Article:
It is apparent the defendant needs the matrimonial home more than the plaintiff who has not been staying in it for four years. He is staying with a girlfriend in Masvingo. It is unlikely that he may relocate to Harare. In the circumstances it will be fair and just to allow the defendant to buy his share of the matrimonial home. The defendant is involved in three projects which can help her raise money to buy out the plaintiff’s share. I am aware she said she is no longer running those projects since last year because of the operation she had when she gave birth to their last two children. That sounds untruthful. How could the operations incapacitate her now when they had not done so for over 17 to 18 years after the birth of those children. The defendant did not produce any medical reports about her alleged incapacity. I am satisfied she said so to persuade the court to grant her the cost of suit she wanted from the plaintiff. She will therefore be able to buy the plaintiff’s share if she is given a reasonable opportunity to do so. In my view a period of 18 months is a reasonable period within which she can buy out the plaintiff’s share. .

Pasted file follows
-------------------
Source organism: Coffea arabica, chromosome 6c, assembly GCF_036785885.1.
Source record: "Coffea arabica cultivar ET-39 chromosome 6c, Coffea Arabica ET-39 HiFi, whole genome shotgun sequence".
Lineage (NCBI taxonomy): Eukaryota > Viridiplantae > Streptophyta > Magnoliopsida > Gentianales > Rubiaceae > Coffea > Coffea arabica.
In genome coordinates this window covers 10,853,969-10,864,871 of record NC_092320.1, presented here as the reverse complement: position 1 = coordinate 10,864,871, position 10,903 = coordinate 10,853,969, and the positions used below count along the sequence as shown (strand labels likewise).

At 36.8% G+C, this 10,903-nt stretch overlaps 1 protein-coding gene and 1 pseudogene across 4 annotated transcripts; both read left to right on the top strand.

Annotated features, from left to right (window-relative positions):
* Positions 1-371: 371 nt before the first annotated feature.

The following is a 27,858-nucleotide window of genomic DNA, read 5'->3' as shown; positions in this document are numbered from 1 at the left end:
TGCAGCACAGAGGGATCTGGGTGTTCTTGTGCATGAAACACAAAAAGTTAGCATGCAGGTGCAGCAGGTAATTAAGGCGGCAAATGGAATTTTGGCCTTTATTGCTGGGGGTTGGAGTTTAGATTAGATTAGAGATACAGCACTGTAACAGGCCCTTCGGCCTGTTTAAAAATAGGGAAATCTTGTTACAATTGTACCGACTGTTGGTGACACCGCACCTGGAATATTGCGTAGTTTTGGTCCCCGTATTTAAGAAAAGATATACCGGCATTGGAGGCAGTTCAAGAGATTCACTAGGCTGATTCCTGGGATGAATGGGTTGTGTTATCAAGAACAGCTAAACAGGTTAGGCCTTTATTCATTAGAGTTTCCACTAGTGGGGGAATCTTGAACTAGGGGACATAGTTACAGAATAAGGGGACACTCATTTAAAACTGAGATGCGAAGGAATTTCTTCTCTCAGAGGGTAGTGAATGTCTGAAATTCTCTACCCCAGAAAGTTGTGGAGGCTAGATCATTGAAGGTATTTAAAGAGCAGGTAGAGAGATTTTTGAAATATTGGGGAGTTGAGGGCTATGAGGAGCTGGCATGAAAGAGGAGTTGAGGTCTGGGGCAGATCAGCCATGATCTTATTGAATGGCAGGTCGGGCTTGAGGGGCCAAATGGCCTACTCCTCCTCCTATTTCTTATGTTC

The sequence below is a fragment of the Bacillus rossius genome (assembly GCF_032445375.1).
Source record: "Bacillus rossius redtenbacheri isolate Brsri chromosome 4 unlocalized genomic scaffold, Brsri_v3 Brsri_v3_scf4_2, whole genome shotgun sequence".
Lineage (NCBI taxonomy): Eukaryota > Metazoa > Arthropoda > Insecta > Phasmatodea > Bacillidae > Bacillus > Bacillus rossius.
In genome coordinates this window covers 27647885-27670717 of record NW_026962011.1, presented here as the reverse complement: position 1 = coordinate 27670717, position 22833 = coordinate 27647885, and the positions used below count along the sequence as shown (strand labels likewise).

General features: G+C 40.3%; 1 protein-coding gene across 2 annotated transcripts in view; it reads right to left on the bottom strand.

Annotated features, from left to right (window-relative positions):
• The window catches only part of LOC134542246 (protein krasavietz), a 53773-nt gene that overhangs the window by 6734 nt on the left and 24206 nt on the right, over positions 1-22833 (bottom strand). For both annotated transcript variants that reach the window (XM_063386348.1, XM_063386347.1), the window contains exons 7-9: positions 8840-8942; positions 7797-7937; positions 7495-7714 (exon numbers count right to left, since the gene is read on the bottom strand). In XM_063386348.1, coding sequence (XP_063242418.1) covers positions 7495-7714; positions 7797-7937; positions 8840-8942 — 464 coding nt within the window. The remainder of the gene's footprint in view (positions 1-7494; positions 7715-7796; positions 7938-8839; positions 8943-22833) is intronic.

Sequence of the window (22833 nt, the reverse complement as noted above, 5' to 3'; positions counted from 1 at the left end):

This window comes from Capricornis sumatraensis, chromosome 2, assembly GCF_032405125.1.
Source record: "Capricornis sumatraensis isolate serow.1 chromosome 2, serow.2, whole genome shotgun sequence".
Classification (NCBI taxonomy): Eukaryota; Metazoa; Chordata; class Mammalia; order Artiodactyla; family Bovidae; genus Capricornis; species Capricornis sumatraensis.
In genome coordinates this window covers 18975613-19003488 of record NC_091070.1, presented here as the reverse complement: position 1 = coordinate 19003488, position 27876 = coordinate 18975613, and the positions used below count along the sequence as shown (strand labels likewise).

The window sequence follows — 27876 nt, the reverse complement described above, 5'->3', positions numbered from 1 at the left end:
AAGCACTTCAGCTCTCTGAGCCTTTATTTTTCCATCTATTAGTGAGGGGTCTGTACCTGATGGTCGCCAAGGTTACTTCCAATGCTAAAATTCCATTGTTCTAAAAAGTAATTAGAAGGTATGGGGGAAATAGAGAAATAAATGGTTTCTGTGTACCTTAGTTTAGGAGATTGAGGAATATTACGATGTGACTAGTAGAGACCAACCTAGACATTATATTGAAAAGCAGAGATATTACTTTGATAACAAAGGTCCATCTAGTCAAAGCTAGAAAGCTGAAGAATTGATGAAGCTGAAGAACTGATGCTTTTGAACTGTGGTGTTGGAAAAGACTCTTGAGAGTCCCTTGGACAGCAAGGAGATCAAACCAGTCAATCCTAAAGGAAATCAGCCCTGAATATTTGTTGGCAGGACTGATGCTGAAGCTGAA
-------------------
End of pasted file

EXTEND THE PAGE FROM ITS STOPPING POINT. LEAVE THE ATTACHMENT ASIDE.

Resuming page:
The defendant prayed for an order of costs against the plaintiff. She claimed inability to raise her own costs of suit. Under cross examination she bared her heart and said the plaintiff should pay the costs of suit because he is the one who wants the divorce which she is resisting. I have already found against her alleged inability to raise money for costs of suit. She however seems to be on stronger ground when she said he should fund the divorce he seeks because he left her for another woman. In the case of Marimba vs Marimba 1999 (1) ZLR 87 at p 94 D GILLESPIE J said;
“The final issue to which fault might be relevant is that of costs. The relevance is obvious.”
While I agree that fault can in deserving cases justify an order of costs against the party guilty of marital misconduct, care must be taken to avoid penalizing a party who is escaping an unhappy marriage. In this case the plaintiff admits that he left the matrimonial hope to go and live with a girlfriend in Masvingo. It is highly probable that he left the defendant for the girlfriend and sought a decree of divorce to achieve that goal. He must in my view pay the defendant’s costs.
In the result it is ordered that;